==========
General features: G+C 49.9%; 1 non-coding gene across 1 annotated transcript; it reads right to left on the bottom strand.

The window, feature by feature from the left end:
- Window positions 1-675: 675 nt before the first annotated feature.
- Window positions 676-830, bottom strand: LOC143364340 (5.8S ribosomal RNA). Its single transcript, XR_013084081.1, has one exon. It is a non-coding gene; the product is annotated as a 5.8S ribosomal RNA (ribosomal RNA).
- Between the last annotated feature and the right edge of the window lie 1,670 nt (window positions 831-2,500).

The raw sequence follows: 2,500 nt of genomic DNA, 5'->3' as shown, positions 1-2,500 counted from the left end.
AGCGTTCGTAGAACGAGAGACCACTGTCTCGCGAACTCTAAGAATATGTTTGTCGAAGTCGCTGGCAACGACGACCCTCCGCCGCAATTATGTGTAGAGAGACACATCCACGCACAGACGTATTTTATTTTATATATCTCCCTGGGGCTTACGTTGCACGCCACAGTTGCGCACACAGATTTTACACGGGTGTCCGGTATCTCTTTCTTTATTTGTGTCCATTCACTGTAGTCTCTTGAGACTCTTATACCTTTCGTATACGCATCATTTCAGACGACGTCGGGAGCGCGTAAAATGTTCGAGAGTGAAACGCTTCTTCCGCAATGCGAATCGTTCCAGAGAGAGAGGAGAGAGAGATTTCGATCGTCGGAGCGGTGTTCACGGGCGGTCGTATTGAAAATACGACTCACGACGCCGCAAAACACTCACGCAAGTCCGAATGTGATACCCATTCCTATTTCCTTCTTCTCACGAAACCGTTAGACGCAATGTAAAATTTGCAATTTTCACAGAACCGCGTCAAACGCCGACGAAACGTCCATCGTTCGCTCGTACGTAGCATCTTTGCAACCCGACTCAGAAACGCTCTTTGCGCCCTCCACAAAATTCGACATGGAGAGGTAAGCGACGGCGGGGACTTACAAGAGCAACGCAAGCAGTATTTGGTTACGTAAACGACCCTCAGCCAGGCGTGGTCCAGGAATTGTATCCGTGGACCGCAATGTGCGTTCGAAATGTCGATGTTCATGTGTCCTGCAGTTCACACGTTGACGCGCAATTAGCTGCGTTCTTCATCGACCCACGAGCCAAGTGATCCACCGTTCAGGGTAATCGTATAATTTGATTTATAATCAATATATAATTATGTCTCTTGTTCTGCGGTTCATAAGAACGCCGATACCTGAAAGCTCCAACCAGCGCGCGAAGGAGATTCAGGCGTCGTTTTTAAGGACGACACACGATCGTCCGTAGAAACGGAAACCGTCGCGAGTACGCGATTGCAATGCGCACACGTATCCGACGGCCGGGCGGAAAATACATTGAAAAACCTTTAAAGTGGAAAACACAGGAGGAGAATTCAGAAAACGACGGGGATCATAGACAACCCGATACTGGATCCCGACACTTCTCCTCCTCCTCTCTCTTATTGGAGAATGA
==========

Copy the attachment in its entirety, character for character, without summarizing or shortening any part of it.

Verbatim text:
General features: G+C 49.9%; 1 non-coding gene across 1 annotated transcript; it reads right to left on the bottom strand.

The window, feature by feature from the left end:
- Window positions 1-675: 675 nt before the first annotated feature.
- Window positions 676-830, bottom strand: LOC143364340 (5.8S ribosomal RNA). Its single transcript, XR_013084081.1, has one exon. It is a non-coding gene; the product is annotated as a 5.8S ribosomal RNA (ribosomal RNA).
- Between the last annotated feature and the right edge of the window lie 1,670 nt (window positions 831-2,500).

The raw sequence follows: 2,500 nt of genomic DNA, 5'->3' as shown, positions 1-2,500 counted from the left end.
AGCGTTCGTAGAACGAGAGACCACTGTCTCGCGAACTCTAAGAATATGTTTGTCGAAGTCGCTGGCAACGACGACCCTCCGCCGCAATTATGTGTAGAGAGACACATCCACGCACAGACGTATTTTATTTTATATATCTCCCTGGGGCTTACGTTGCACGCCACAGTTGCGCACACAGATTTTACACGGGTGTCCGGTATCTCTTTCTTTATTTGTGTCCATTCACTGTAGTCTCTTGAGACTCTTATACCTTTCGTATACGCATCATTTCAGACGACGTCGGGAGCGCGTAAAATGTTCGAGAGTGAAACGCTTCTTCCGCAATGCGAATCGTTCCAGAGAGAGAGGAGAGAGAGATTTCGATCGTCGGAGCGGTGTTCACGGGCGGTCGTATTGAAAATACGACTCACGACGCCGCAAAACACTCACGCAAGTCCGAATGTGATACCCATTCCTATTTCCTTCTTCTCACGAAACCGTTAGACGCAATGTAAAATTTGCAATTTTCACAGAACCGCGTCAAACGCCGACGAAACGTCCATCGTTCGCTCGTACGTAGCATCTTTGCAACCCGACTCAGAAACGCTCTTTGCGCCCTCCACAAAATTCGACATGGAGAGGTAAGCGACGGCGGGGACTTACAAGAGCAACGCAAGCAGTATTTGGTTACGTAAACGACCCTCAGCCAGGCGTGGTCCAGGAATTGTATCCGTGGACCGCAATGTGCGTTCGAAATGTCGATGTTCATGTGTCCTGCAGTTCACACGTTGACGCGCAATTAGCTGCGTTCTTCATCGACCCACGAGCCAAGTGATCCACCGTTCAGGGTAATCGTATAATTTGATTTATAATCAATATATAATTATGTCTCTTGTTCTGCGGTTCATAAGAACGCCGATACCTGAAAGCTCCAACCAGCGCGCGAAGGAGATTCAGGCGTCGTTTTTAAGGACGACACACGATCGTCCGTAGAAACGGAAACCGTCGCGAGTACGCGATTGCAATGCGCACACGTATCCGACGGCCGGGCGGAAAATACATTGAAAAACCTTTAAAGTGGAAAACACAGGAGGAGAATTCAGAAAACGACGGGGATCATAGACAACCCGATACTGGATCCCGACACTTCTCCTCCTCCTCTCTCTTATTGGAGAATGA